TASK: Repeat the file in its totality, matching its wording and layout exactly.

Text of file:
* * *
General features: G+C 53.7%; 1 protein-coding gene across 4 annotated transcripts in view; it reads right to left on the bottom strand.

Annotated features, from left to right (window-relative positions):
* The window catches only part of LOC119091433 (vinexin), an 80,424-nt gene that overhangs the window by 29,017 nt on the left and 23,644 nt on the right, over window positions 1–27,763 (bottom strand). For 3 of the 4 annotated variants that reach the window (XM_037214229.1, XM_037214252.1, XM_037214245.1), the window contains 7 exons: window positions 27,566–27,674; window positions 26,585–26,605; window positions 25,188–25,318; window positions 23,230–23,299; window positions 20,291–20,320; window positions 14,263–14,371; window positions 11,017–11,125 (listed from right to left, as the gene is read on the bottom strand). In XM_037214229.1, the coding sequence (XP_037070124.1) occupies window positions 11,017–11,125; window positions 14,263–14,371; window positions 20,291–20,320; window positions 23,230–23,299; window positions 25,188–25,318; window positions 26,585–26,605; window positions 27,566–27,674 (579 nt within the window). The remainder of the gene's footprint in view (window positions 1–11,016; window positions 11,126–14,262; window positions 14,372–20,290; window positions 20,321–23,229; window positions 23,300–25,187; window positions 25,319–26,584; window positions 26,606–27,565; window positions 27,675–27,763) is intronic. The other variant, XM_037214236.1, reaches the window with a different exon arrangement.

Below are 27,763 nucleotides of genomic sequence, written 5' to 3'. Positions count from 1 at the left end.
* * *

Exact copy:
General features: G+C 53.7%; 1 protein-coding gene across 4 annotated transcripts in view; it reads right to left on the bottom strand.

Annotated features, from left to right (window-relative positions):
* The window catches only part of LOC119091433 (vinexin), an 80,424-nt gene that overhangs the window by 29,017 nt on the left and 23,644 nt on the right, over window positions 1–27,763 (bottom strand). For 3 of the 4 annotated variants that reach the window (XM_037214229.1, XM_037214252.1, XM_037214245.1), the window contains 7 exons: window positions 27,566–27,674; window positions 26,585–26,605; window positions 25,188–25,318; window positions 23,230–23,299; window positions 20,291–20,320; window positions 14,263–14,371; window positions 11,017–11,125 (listed from right to left, as the gene is read on the bottom strand). In XM_037214229.1, the coding sequence (XP_037070124.1) occupies window positions 11,017–11,125; window positions 14,263–14,371; window positions 20,291–20,320; window positions 23,230–23,299; window positions 25,188–25,318; window positions 26,585–26,605; window positions 27,566–27,674 (579 nt within the window). The remainder of the gene's footprint in view (window positions 1–11,016; window positions 11,126–14,262; window positions 14,372–20,290; window positions 20,321–23,229; window positions 23,300–25,187; window positions 25,319–26,584; window positions 26,606–27,565; window positions 27,675–27,763) is intronic. The other variant, XM_037214236.1, reaches the window with a different exon arrangement.

Below are 27,763 nucleotides of genomic sequence, written 5' to 3'. Positions count from 1 at the left end.